Crucifying the Constitution- “Do no give us any standard by which actions can be judged to be right or wrong.”
by Bill Lockwood
The Progressive Era, beginning at the turn of the last century, has brought us a constant assault upon the rule of law in America. Led by the Democratic Party, the Constitution of the United States has been ignored, trashed, vilified, tortured and shredded. Whether twisting the meaning of the Commerce Clause, or re-writing the Necessary and Proper Clause, to the re-molding of The First Amendment, our Constitution at this point is practically relegated to the dust-bin of historical oddities. Reading the Founding Fathers on their own Constitutional product is like reading opinions of foreigners unacquainted with modern methods of governing.
A case in point. Senate Minority Leader Charles Schumer (D-NY) plans to block an up-or-down vote on President Trump’s nominee to the Supreme Court, Neil Gorsuch. Gorsuch is an “originalist” in his approach to the Constitution which means his interpretive principle in discerning the meaning of the Constitution is based upon the actual words of the document itself.
While there is some debate on the “originalist” principle—for instance, the modern meaning of words in the commerce clause can lead us astray from what the founders intended by that clause—Gorsuch basically allows the Constitution to speak for itself. * This will not do for Schumer and the Democratic Party which tells us that this approach to the Constitution is “out of the mainstream” of America.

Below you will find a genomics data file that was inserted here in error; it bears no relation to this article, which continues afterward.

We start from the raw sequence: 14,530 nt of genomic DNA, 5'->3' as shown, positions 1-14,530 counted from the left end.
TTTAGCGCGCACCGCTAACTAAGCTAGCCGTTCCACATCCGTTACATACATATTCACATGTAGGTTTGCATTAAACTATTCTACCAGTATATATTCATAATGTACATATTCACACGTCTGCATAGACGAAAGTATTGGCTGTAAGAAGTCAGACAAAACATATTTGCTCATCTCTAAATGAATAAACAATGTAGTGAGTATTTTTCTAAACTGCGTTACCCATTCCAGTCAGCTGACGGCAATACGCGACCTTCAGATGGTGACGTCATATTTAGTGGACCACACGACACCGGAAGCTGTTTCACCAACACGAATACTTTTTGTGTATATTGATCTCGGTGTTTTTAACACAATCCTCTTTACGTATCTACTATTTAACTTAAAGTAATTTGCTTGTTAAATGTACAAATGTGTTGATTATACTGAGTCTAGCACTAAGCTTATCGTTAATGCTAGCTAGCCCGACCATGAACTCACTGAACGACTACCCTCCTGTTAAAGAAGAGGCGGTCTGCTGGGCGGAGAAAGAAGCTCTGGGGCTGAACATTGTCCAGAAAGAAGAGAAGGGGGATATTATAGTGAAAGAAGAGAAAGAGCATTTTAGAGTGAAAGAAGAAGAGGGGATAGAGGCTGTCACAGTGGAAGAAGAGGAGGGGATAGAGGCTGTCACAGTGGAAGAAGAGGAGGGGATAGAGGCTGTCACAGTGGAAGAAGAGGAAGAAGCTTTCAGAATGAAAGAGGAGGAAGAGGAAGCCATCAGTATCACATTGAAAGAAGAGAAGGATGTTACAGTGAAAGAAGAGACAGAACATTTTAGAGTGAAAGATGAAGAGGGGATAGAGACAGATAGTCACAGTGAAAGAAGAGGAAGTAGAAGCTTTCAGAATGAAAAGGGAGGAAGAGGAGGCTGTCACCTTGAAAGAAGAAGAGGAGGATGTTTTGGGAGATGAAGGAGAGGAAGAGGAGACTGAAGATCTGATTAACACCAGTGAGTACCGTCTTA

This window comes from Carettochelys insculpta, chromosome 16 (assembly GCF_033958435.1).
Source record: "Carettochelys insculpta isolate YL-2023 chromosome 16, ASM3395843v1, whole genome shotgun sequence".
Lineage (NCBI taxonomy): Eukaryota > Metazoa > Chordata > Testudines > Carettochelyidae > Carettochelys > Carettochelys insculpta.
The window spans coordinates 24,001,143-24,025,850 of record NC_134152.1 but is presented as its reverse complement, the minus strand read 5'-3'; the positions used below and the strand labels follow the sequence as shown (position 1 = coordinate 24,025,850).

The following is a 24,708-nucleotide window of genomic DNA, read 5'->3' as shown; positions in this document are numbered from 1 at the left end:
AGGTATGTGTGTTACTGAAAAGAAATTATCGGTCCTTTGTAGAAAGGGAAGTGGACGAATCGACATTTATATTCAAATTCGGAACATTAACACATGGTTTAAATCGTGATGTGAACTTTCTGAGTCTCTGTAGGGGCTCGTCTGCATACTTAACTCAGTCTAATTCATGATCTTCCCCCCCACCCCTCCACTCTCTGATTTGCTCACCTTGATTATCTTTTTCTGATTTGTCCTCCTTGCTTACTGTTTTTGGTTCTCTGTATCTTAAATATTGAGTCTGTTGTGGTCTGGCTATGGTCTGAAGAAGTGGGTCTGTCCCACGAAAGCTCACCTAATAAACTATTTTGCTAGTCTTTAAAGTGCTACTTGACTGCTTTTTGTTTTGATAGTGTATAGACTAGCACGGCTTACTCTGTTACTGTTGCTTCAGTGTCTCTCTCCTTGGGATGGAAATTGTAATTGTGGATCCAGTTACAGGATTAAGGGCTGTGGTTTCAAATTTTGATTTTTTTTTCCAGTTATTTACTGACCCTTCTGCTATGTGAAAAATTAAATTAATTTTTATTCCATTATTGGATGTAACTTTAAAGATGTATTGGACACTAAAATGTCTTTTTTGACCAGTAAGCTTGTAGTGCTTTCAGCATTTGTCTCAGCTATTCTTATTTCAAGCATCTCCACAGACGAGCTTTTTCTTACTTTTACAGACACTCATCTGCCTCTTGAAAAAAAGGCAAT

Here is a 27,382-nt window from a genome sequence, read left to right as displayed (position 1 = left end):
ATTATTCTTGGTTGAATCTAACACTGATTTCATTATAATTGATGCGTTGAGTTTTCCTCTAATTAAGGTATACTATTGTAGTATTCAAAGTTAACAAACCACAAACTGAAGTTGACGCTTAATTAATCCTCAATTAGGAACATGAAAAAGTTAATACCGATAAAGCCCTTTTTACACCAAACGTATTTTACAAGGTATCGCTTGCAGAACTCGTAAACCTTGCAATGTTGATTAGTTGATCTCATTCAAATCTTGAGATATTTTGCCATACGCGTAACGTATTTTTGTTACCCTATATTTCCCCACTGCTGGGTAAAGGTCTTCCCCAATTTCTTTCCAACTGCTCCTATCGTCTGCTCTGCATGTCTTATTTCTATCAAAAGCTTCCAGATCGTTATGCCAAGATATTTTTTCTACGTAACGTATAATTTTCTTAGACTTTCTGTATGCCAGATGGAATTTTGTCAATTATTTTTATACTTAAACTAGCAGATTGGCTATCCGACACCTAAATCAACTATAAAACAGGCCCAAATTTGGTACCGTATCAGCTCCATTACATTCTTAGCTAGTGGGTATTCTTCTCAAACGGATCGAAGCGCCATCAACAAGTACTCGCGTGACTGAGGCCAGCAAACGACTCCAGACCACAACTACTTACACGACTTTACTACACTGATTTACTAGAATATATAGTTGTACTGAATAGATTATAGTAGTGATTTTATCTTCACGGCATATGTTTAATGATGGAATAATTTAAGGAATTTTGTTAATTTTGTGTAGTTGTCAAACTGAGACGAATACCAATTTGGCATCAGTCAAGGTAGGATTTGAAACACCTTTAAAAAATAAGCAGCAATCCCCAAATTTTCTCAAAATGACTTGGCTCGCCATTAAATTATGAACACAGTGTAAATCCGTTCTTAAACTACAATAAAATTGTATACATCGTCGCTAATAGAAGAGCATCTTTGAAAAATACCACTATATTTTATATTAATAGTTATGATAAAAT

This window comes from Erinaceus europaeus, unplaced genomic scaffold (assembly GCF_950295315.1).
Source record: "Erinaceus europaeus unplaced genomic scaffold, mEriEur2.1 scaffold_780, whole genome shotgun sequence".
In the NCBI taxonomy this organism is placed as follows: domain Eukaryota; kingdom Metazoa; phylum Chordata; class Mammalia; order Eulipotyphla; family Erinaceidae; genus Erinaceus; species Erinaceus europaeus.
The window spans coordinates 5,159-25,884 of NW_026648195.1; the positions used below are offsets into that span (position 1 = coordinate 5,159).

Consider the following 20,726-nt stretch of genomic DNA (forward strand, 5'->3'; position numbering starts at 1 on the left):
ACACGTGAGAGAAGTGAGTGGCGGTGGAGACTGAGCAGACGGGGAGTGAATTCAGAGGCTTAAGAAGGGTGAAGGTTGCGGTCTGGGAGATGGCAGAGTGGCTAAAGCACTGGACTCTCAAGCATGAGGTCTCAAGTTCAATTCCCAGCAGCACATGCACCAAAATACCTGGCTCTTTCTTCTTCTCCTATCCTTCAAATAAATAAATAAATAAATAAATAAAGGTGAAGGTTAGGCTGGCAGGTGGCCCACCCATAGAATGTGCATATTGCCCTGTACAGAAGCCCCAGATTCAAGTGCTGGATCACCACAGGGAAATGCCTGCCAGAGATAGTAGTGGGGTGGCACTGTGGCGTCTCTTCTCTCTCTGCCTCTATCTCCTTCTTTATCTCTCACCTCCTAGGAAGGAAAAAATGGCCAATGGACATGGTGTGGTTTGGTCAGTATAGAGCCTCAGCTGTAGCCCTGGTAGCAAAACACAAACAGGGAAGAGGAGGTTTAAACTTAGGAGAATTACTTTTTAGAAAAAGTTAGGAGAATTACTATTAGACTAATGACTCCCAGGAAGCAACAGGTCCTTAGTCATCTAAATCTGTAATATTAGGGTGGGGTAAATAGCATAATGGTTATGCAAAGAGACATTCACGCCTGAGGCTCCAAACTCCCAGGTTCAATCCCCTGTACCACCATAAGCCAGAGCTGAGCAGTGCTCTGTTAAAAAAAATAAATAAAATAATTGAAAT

What About Originalism?
First, the very reason for having a written document of settled law is to prevent what has been occurring in America under Schumer-style leadership. When the Constitution was drafted and ratified the Founders were exceedingly clear. They wanted to avoid the common pitfall of English history wherein there was no written law. England had been guided by the decisions of Parliament which, in absence of a written legal code, was a wide invitation to an open-ended metamorphosis of legal standards.
This, in turn, meant that the populace never enjoyed the obvious protections of their rights under law, but instead were at the mercy of Parliamentary changes or the powerful Crown that would ignore Parliament. In the end, it is the common people who suffer most.
One of the “chains of the Constitution” spoken of by Thomas Jefferson was that America would have a written code that would remain inflexible and never change, except by Amendment. It is this concept, a written document that encloses the actions of the leaders, that both Democrats and Republicans have disdained. Most of our departures from Constitutional Law, whether it be by means of the Federal Reserve System or the Environmental Protection Agency, or the liberal transmutation of the Second Amendment, can be explained on the basis of this sad truth. Many leaders do not wish to be contained.